It’s been a rough couple of decades for bowling, and in Lexington, one more friendly old bowling alley, with smooth lanes, bizarre footwear and the aura of league camaraderie, is staring at its last strike.
Lexington used to have three bowling centers — Southland on Southland Drive, Eastland at New Circle Road and Eastland Parkway, and Joyland off Old Paris Pike. Come June, when Eastland closes, only Southland will remain. Joyland closed in 2017.
Eastland lanes had been open since 1959, its towering sign as much a part of the North Lexington landscape as the nighttime stars that once adorned the entrance to Eastland Shopping Center.
Bowling, which used to have a presence even in the White House and in the Biltmore mansion outside Asheville, N.C., has seen its participant numbers dive. In 2005, a book called “Bowling Alone” used the decline in bowling as a metaphor for the collapse of the American ability to band together and participate in a common cause, social or civic.
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In 2014, a Washington Post article noted that most of the United States’ bowling centers are around the Great Lakes and the upper Midwest, but much of the nation’s population growth has happened in the Sun Belt.
The Herald-Leader once ran bowling results and bowling features, including a 1989 piece on a bowling league secretary’s job that sounded as complicated as launching a bowling ball and hitting the moon.
A 1994 article celebrated Bob Vogt’s first-ever 300 game.
“It’s a dream come true,” said Vogt, a member of the Lexington Area Bowling Association Hall of Fame and the Knights of Columbus bowling league. “I have spent the last 40 years trying to roll a 300 game.”
Vogt helped open the Joyland bowling lanes and once broadcast a cable bowling show from Eastland. Now, at 77, he bowls two or three times a week.
When Eastland closes, Vogt said, he would like to see some recreational building in the area. “I think it should be some kind of recreation thing for people on the north side, something in the evenings the kids could go to.”
The subject of what the north side of town needs has caught fire on Nextdoor.com, the online site where neighbors can network and discuss issues, including safety and commerce, in their neighborhoods and those nearby.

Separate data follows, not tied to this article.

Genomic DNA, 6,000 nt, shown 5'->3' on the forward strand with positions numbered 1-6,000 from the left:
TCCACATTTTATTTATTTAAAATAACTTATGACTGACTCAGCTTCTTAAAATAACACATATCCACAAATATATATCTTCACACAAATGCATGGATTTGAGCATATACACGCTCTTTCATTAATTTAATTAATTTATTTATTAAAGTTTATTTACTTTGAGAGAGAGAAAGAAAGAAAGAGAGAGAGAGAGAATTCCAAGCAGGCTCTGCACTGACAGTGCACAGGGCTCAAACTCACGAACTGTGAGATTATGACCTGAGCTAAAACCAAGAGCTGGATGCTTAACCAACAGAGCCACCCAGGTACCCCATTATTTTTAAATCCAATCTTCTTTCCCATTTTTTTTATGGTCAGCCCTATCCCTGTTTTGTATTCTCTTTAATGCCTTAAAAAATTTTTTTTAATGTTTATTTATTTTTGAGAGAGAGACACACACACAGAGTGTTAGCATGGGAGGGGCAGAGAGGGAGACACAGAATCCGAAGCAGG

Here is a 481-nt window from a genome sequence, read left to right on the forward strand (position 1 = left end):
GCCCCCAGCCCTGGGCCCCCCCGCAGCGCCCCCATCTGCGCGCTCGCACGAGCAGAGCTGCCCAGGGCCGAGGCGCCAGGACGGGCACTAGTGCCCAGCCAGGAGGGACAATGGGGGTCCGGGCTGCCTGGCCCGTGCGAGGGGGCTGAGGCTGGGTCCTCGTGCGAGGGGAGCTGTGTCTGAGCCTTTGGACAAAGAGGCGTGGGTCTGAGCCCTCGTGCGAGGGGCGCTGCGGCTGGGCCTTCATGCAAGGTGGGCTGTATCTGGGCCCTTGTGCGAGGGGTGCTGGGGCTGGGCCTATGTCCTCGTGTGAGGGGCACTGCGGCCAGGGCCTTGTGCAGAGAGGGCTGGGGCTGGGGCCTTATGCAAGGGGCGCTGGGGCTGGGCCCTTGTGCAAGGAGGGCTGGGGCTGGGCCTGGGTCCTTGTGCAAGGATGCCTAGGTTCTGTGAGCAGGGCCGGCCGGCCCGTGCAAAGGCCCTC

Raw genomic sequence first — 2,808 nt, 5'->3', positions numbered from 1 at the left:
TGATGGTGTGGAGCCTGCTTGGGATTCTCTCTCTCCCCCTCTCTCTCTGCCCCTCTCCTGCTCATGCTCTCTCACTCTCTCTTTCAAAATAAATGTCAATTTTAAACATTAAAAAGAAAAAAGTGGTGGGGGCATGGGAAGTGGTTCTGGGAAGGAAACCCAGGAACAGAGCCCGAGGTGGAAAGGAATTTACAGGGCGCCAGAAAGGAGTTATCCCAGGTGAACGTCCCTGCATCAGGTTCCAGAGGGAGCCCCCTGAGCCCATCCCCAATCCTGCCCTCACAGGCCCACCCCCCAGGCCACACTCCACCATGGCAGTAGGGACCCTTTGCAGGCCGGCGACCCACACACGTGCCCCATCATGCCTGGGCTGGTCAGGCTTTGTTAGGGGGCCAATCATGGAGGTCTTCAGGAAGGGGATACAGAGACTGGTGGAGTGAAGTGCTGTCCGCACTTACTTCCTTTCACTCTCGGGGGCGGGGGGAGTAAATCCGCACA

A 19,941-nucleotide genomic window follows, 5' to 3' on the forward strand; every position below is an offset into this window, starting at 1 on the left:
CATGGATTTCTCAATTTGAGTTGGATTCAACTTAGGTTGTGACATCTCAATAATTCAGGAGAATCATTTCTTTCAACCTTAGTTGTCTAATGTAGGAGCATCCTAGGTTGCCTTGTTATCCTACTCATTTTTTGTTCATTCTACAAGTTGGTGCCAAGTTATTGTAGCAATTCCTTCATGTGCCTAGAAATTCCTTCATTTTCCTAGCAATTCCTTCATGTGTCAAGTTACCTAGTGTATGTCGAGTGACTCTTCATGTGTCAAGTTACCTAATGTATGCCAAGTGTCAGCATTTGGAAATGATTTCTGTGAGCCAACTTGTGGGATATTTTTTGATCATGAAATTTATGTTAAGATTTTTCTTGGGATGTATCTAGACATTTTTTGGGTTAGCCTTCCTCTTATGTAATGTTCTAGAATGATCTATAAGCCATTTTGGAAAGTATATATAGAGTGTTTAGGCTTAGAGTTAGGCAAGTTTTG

Andrea Wright of the Radcliffe/Marlboro neighborhood has gathered 111 signatures on a petition at Change.org seeking “some zoning changes in the area and some businesses more beneficial to our community and neighborhood, such as restaurants and family-oriented businesses.”
Wright’s petition says the area “is currently flooded with pawn shops, gentleman’s clubs, cars lots and other businesses in poor condition.”
Catherine Perkins, a longtime neighborhood activist in the Joyland neighborhood, which is next to Radcliffe/Marlboro, said on Nextdoor, “It is up to the residents of the Northside to invest in themselves. ... How many of you on the Northside go The Wild Fig Bookstore and Café? How about Maria’s Kitchen? ... Look at Southland Drive. They are trying very hard to rejuvenate, and I believe they are succeeding.”
Emily Bain from Bryan Station said on Nextdoor that she is patronizing north side businesses, including the new D’s Café on Bryan Station Road, a veterinary practice on New Circle Road and the north side library branch on Russell Cave Road. Still, she said, “to stop the kudzu-like overtaking of businesses by used-car lots is beyond my control.”
The gentlemen’s club/car lot/pawn shop area of New Circle Road looping around north Lexington from Russell Cave Road to Winchester Road was criticized in a 2009 LFUCG small-area plan for its lack of inviting gateways and entries into central Lexington, poor pedestrian and bike access, and lack of defined bus shelters. The report said the area offers “commercial uses ... with unattractive rear yards adjacent to the neighborhood” and “somewhat dated land uses.”
Council member Angela Evans, whose 6th district covers part of the affected area, said the concern about the business makeup “goes beyond the constituents who live there. I’ve had several people tell me around the city that they’re concerned about it as well.”
“The used-car lots have grown in abundance, and a lot of people think it’s excessive,” Evans said. “Quite frankly, I would agree with that.”
The area is expected to get more attention in the upcoming 2018 comprehensive plan.
Josie Giurgevich Jones, president of the Joyland neighborhood association, said during a phone interview, “There’s a big concern on what we are becoming. We’re such a nice little pocket here.”
Charles Rashid of Charleston, W.V., a partner in the company that has owned the Eastland Bowling property since 2014 and owner of the J.D. Byrider used-car franchise there, said he’s not planning to tear down the building on the 3 1/2 -acre site facing New Circle Road.
“I was hoping I could find a big-box tenant,” such as a mattress company or furniture store, Rashid said.
With an acre under roof and ample parking, “I think there’s endless possibilities for a new tenant. ... I’d like to see the neighborhood improved rather than brought down.”
Charles Rashid, whose company owns the Eastland Bowling property, said he would like to hear from possible tenants, who can reach him at JDbyrider.com.